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Last weekend the Oregon/SW Washington Chapter for the Society of Industrial and Office Realtors (SIOR) got a tremendous update from members of the law firm Dunn Carney about how both Landlords and Tenants need to act to protect their rights with the extended eviction timeline set to expire September 30, 2020, in Oregon.  We wanted to share this with you.

Oregon House Bill 4213 Notice Requirements:

The “Emergency Period” set forth in Oregon House Bill 4213 (HB 4213) expires on September 30, 2020, unless the legislature acts to extend. Various news sources have reported that the Speaker of the Oregon House, Tina Kotek, is intending to seek a further extension; but at this point, there has been no action and there is no special session of the Oregon legislature currently scheduled.

Upon expiration of the Emergency Period, tenants must resume making current (i.e. starting October 1, 2020) rent payments. Also, starting on October 1, landlords may give notice to their tenants, the contents of which are set forth in HB 4213 and outlined below. Although the giving of this notice is not mandatory, we recommend that it be given by landlords to any commercial tenants with a “nonpayment balance.”

For Landlords:
The HB 4213 Notice must “substantially state”:

  • The date that the emergency period ended (i.e. September 30, 2020);
  • That if rents and other payments, charges, or fees that come due after the emergency period are not timely paid, the landlord may terminate the tenancy;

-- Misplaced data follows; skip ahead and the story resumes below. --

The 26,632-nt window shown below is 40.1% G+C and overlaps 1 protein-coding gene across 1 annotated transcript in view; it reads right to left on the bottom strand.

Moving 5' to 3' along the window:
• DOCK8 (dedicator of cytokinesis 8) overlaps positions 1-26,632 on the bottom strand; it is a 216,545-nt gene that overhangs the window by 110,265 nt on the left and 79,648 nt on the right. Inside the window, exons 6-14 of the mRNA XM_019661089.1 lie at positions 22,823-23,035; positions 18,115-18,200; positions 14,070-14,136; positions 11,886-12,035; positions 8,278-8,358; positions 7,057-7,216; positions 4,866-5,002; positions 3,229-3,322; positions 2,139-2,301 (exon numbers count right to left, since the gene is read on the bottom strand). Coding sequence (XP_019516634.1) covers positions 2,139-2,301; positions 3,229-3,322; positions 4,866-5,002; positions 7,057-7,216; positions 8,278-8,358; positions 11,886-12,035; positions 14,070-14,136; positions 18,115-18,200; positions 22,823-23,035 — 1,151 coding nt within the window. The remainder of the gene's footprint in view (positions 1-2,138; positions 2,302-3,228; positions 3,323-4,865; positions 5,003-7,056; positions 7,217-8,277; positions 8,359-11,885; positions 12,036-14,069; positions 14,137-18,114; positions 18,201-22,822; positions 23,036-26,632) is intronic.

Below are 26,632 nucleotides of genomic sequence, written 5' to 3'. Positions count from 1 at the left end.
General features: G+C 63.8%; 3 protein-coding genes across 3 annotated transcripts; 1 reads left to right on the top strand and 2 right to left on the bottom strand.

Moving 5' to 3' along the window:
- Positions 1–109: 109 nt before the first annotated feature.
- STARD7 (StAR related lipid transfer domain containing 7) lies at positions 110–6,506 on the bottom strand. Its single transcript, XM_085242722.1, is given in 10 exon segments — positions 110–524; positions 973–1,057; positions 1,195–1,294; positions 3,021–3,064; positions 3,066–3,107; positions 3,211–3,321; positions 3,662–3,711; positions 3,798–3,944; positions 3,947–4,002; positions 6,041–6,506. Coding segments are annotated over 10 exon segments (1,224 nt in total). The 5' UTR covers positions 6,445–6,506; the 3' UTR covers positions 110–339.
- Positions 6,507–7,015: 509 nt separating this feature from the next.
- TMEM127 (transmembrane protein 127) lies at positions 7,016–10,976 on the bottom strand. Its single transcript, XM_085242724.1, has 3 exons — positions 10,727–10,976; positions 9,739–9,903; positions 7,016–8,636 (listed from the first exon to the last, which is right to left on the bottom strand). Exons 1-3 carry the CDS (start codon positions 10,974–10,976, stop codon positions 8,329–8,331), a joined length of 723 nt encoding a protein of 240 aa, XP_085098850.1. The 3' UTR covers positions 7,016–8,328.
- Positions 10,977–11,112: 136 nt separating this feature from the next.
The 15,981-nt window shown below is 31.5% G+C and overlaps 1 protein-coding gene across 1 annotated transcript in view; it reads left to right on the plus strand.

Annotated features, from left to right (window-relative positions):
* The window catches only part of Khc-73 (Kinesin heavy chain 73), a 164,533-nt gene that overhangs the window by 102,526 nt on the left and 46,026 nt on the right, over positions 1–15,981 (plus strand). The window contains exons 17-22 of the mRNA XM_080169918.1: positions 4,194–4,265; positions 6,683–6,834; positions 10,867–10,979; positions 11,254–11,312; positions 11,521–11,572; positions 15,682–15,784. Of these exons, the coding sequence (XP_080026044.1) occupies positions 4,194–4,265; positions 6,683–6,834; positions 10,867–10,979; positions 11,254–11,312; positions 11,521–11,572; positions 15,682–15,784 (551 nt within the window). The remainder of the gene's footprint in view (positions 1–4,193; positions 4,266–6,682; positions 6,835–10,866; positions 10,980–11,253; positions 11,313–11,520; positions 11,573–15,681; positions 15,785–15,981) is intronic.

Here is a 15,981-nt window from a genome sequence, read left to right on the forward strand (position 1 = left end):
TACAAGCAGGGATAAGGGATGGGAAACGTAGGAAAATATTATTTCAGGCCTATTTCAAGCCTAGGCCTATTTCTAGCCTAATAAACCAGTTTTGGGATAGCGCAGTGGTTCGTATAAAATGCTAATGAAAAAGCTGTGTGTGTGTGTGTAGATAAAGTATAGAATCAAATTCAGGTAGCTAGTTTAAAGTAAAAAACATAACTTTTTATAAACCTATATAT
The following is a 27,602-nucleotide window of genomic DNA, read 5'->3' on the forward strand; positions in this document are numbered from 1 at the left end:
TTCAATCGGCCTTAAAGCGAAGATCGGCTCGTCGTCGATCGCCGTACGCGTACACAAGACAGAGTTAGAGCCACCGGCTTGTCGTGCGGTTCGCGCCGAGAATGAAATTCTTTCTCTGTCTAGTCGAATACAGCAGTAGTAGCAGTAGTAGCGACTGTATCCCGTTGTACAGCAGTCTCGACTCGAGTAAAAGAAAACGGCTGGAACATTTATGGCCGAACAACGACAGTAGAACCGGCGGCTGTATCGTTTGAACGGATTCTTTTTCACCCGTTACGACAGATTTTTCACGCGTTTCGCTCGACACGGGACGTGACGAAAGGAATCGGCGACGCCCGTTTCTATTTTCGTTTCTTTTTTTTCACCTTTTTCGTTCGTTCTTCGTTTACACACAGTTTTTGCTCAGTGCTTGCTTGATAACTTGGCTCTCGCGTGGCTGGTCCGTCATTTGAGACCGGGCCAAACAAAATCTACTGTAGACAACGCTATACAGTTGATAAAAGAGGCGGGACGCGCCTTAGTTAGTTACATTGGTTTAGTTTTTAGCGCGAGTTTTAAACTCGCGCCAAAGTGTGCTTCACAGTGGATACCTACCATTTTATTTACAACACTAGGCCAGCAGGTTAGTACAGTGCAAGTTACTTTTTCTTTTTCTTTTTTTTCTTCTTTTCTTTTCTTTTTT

• That the nonpayment balance that accrued during the emergency period is still due and must be paid;
  • That the tenant will not owe a late charge for the nonpayment balance;
  • That the tenant is entitled to a six-month grace period to repay the nonpayment balance that ends on March 31, 2021;
  • That by a date stated in the notice that is no earlier than 14 days following the delivery of the notice, the tenant must pay the nonpayment balance or notify the landlord that the tenant intends to pay the nonpayment balance by the end of the six-month grace period;
  • That failure of a tenant to give notice to the landlord of utilization of the grace period may result in a penalty equal to 50 percent of one month’s rent; and
  • May offer an alternate voluntary payment plan for payment of the nonpayment balance, but must state that this alternate payment plan is voluntary.

For Tenants:
If a landlord gives the HB 4213 Notice, a tenant who has an outstanding nonpayment balance as of the date listed on the landlord’s notice must, by the date specified in the landlord’s notice (which must be at least 14 days after delivery of the notice), notify the landlord of the tenant’s intention to use the 6 month grace period (until March 31, 2021) to pay the nonpayment balance. If a tenant does not give the responsive notice to the landlord, the failure to do so entitles the landlord to recover damages equal to 50 percent of one month’s rent following the grace period.

Conclusion:
This upcoming HB 4213 notice requirement provides an excellent opportunity to check in with your landlord and tenant clients. Should any of your clients need legal advice, the Dunn Carney Real Estate Team stands ready to assist.